By Clara Chow
When my son Julian was three years old, I signed him up for a group music class.
It was a popular programme at a reputable Japanese music school – the same one I’d attended nursery and kindergarten at, and where I’d taken weekly piano lessons well into my teens. As we waited for the class to start, munching on kaya toast at a nearby coffee shop, I filled Julian in on what to expect. He listened and nodded excitedly.
We held hands, skipping to the music studio. “Yay!” we chanted. “Music class! Music class!”
Then, once in class, he froze and turned sullen.
He refused to join the other kids in the songs and movements. He refused to clap out the beats under the teacher’s encouragement. He refused to go forward to collect stickers.
It was as though someone had swopped sons with me the moment I crossed the studio’s threshold.
“I don’t get it,” I told my husband when we filed out after the session. Julian was right as rain; completely cured of his sudden-onset petrification. He remained tight-lipped when I asked him what had come over him but asked to go back for another lesson. Yet, when the next lesson rolled around, his bizarre metamorphosis from boy to statue happened again. And again.
“I don’t understand,” I repeated, shaking my head. “I don’t understand him.”
It has been a refrain in the seven years since. Toddler or pre-teen, Julian is often an enigma to me. I have since realised that his behaviour often follows a logic generated by his deep and intense personality. I doubt my son – a seasoned choirboy who performed a few months ago at a Kagoshima youth arts festival – remembers his odd musical debut all those years ago, but I finally recognise what I, as a borderline-exhibitionist extrovert, failed to then: stage fright and shyness. What I took for capriciousness had merely been an acute attack of self-consciousness.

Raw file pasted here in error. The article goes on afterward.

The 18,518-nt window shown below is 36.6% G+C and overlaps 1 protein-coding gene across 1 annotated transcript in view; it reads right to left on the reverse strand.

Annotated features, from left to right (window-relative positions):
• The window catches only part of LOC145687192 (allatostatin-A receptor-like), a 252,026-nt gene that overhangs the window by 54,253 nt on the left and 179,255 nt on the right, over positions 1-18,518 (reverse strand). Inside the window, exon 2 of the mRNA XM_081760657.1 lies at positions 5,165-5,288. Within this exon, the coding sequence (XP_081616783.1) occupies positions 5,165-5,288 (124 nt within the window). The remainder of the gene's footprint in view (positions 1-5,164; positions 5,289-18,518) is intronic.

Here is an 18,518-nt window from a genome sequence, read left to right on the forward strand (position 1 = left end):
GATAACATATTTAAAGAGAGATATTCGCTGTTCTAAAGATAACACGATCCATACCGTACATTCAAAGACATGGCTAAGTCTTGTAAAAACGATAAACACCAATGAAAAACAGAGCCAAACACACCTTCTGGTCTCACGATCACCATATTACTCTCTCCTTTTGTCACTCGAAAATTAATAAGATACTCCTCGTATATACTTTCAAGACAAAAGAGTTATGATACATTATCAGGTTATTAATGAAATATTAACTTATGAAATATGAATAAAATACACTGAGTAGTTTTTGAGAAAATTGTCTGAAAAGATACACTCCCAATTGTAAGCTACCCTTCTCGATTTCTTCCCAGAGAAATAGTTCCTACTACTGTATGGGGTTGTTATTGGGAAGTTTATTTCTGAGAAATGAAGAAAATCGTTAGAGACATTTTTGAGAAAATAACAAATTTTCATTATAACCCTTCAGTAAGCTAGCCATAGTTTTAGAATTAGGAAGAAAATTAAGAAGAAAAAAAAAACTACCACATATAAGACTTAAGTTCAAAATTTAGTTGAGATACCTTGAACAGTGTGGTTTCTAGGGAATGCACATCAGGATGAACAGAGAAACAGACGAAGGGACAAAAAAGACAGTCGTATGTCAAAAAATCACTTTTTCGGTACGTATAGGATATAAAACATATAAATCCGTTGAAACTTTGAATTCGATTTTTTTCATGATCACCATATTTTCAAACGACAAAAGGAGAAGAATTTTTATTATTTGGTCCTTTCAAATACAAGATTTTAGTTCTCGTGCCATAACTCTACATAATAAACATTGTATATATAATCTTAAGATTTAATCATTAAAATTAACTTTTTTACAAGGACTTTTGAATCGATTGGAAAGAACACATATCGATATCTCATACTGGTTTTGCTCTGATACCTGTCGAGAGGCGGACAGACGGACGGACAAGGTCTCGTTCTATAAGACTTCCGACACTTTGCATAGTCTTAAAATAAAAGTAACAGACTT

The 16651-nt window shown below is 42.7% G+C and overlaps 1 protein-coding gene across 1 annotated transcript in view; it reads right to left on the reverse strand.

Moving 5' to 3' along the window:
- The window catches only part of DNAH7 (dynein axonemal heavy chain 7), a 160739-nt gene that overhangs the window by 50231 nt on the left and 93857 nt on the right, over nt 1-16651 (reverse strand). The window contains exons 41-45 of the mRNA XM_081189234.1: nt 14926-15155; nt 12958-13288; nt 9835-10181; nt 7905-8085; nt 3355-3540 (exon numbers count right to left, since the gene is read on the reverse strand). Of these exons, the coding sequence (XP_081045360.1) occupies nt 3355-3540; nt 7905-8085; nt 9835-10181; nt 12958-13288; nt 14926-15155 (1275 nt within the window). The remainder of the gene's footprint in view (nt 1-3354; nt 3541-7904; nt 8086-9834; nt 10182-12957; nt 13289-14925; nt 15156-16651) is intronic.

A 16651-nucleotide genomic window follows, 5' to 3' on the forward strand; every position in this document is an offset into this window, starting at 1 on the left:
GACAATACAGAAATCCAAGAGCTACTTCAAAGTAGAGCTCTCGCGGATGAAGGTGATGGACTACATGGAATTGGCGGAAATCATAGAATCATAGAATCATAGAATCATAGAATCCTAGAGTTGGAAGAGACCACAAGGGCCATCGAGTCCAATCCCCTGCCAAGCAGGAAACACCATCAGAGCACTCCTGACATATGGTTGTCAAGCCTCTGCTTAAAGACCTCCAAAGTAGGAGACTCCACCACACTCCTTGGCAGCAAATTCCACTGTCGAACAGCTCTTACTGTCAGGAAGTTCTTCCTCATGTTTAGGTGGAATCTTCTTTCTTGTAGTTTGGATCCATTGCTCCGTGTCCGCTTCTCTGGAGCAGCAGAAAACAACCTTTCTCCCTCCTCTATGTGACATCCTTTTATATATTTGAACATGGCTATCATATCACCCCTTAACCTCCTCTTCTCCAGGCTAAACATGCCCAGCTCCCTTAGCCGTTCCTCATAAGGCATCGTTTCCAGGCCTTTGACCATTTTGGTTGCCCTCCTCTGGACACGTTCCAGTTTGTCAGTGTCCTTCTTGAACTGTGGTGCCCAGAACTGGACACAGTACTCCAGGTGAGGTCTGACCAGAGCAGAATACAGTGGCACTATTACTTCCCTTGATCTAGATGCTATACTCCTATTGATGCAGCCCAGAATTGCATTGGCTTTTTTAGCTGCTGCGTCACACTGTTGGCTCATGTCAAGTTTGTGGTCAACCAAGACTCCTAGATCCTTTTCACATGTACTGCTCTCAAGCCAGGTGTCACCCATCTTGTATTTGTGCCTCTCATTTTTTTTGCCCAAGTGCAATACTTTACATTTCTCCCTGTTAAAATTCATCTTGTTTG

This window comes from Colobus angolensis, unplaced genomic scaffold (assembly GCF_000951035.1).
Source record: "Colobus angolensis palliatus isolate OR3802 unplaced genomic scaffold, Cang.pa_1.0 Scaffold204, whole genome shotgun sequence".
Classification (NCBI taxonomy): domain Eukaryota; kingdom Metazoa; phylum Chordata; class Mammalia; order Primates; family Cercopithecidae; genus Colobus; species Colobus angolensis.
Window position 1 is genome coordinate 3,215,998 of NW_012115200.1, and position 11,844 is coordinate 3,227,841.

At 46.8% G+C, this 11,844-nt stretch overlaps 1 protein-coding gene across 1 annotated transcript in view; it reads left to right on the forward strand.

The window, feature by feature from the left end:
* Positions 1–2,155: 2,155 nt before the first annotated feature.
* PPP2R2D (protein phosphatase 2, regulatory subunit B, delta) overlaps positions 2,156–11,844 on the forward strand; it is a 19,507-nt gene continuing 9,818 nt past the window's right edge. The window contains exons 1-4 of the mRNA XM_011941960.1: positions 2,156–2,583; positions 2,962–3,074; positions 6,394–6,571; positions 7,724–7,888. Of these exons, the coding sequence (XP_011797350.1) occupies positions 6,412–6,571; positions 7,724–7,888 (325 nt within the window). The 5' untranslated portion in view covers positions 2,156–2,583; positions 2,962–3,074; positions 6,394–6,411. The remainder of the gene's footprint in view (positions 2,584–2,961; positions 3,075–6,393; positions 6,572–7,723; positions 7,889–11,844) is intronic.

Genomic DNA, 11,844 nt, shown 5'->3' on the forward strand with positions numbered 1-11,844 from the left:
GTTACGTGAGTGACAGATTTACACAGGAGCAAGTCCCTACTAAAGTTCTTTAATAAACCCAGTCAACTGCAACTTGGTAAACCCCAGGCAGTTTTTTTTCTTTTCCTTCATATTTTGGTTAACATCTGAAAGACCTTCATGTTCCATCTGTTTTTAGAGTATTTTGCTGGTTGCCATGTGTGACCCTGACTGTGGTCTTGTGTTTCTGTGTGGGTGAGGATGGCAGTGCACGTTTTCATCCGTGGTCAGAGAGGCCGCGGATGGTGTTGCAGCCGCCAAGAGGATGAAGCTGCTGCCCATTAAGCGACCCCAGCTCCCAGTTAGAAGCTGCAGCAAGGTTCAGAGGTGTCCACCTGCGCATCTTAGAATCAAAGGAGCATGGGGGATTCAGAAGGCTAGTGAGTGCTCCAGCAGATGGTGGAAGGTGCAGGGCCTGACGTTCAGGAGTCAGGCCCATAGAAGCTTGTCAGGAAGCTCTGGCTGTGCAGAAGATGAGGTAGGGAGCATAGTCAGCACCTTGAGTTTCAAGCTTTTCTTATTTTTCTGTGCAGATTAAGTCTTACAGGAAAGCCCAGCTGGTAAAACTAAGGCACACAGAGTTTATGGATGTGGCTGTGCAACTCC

Still, each day brings new instances in which I fail to “get” my first-born child. His declared dislike of all animals except turtles (taking him to the zoo is torture). His preference for 1950s-style polo T-shirts in sombre colours (I finally wised up and let him buy his own clothes). His hatred of 3D movies (I love them).
The thing is, I find my younger son Lucien, seven, as easy to read as an open book. He’s straightforward, communicative and sociable, like me. We are eccentrics, always up for impromptu late-night karaoke sessions. He is comfortable articulating his feelings: “I cried from happiness at the end of Fantastic Beasts And Where To Find Them, when everything got fixed”, as opposed to the monosyllabic grunts I get from his brother. Unlike Julian, who began forming strong opinions early in life, Lucien is pliable. He can be persuaded to accompany me for hours on plant-buying sprees, stoically fending off mosquitoes on orchid farms and displaying polite interest.
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